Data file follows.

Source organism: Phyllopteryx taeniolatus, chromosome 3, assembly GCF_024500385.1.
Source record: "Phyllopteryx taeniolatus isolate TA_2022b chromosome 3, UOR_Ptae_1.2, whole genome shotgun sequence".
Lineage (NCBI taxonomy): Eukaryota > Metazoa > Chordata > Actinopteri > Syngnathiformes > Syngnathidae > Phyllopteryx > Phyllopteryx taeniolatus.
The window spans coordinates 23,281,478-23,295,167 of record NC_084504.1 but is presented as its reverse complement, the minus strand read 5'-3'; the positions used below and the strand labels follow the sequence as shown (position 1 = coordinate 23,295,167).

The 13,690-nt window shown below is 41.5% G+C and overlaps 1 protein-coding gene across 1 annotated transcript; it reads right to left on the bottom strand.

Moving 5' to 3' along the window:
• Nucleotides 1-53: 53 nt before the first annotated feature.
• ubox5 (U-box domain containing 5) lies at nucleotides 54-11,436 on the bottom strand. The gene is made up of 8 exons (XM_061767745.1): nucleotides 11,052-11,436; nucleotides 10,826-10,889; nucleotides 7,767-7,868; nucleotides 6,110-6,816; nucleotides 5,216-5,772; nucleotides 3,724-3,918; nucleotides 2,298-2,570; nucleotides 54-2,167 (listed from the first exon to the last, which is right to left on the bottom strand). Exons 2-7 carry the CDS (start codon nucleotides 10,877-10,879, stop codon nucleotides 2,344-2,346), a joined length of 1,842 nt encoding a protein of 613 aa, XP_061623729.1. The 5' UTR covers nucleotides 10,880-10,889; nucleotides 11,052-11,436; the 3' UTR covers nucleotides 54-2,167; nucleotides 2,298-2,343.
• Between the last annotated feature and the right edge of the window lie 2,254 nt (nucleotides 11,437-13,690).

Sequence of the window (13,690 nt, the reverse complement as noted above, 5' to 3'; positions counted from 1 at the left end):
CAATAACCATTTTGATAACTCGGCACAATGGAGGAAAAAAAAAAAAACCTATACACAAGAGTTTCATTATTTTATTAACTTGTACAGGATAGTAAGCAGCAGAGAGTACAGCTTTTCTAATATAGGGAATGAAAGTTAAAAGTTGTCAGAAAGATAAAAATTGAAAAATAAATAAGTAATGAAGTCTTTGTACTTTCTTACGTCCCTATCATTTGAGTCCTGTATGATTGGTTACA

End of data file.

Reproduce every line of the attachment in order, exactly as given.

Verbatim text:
Source organism: Phyllopteryx taeniolatus, chromosome 3, assembly GCF_024500385.1.
Source record: "Phyllopteryx taeniolatus isolate TA_2022b chromosome 3, UOR_Ptae_1.2, whole genome shotgun sequence".
Lineage (NCBI taxonomy): Eukaryota > Metazoa > Chordata > Actinopteri > Syngnathiformes > Syngnathidae > Phyllopteryx > Phyllopteryx taeniolatus.
The window spans coordinates 23,281,478-23,295,167 of record NC_084504.1 but is presented as its reverse complement, the minus strand read 5'-3'; the positions used below and the strand labels follow the sequence as shown (position 1 = coordinate 23,295,167).

The 13,690-nt window shown below is 41.5% G+C and overlaps 1 protein-coding gene across 1 annotated transcript; it reads right to left on the bottom strand.

Moving 5' to 3' along the window:
• Nucleotides 1-53: 53 nt before the first annotated feature.
• ubox5 (U-box domain containing 5) lies at nucleotides 54-11,436 on the bottom strand. The gene is made up of 8 exons (XM_061767745.1): nucleotides 11,052-11,436; nucleotides 10,826-10,889; nucleotides 7,767-7,868; nucleotides 6,110-6,816; nucleotides 5,216-5,772; nucleotides 3,724-3,918; nucleotides 2,298-2,570; nucleotides 54-2,167 (listed from the first exon to the last, which is right to left on the bottom strand). Exons 2-7 carry the CDS (start codon nucleotides 10,877-10,879, stop codon nucleotides 2,344-2,346), a joined length of 1,842 nt encoding a protein of 613 aa, XP_061623729.1. The 5' UTR covers nucleotides 10,880-10,889; nucleotides 11,052-11,436; the 3' UTR covers nucleotides 54-2,167; nucleotides 2,298-2,343.
• Between the last annotated feature and the right edge of the window lie 2,254 nt (nucleotides 11,437-13,690).

Sequence of the window (13,690 nt, the reverse complement as noted above, 5' to 3'; positions counted from 1 at the left end):
CAATAACCATTTTGATAACTCGGCACAATGGAGGAAAAAAAAAAAAACCTATACACAAGAGTTTCATTATTTTATTAACTTGTACAGGATAGTAAGCAGCAGAGAGTACAGCTTTTCTAATATAGGGAATGAAAGTTAAAAGTTGTCAGAAAGATAAAAATTGAAAAATAAATAAGTAATGAAGTCTTTGTACTTTCTTACGTCCCTATCATTTGAGTCCTGTATGATTGGTTACA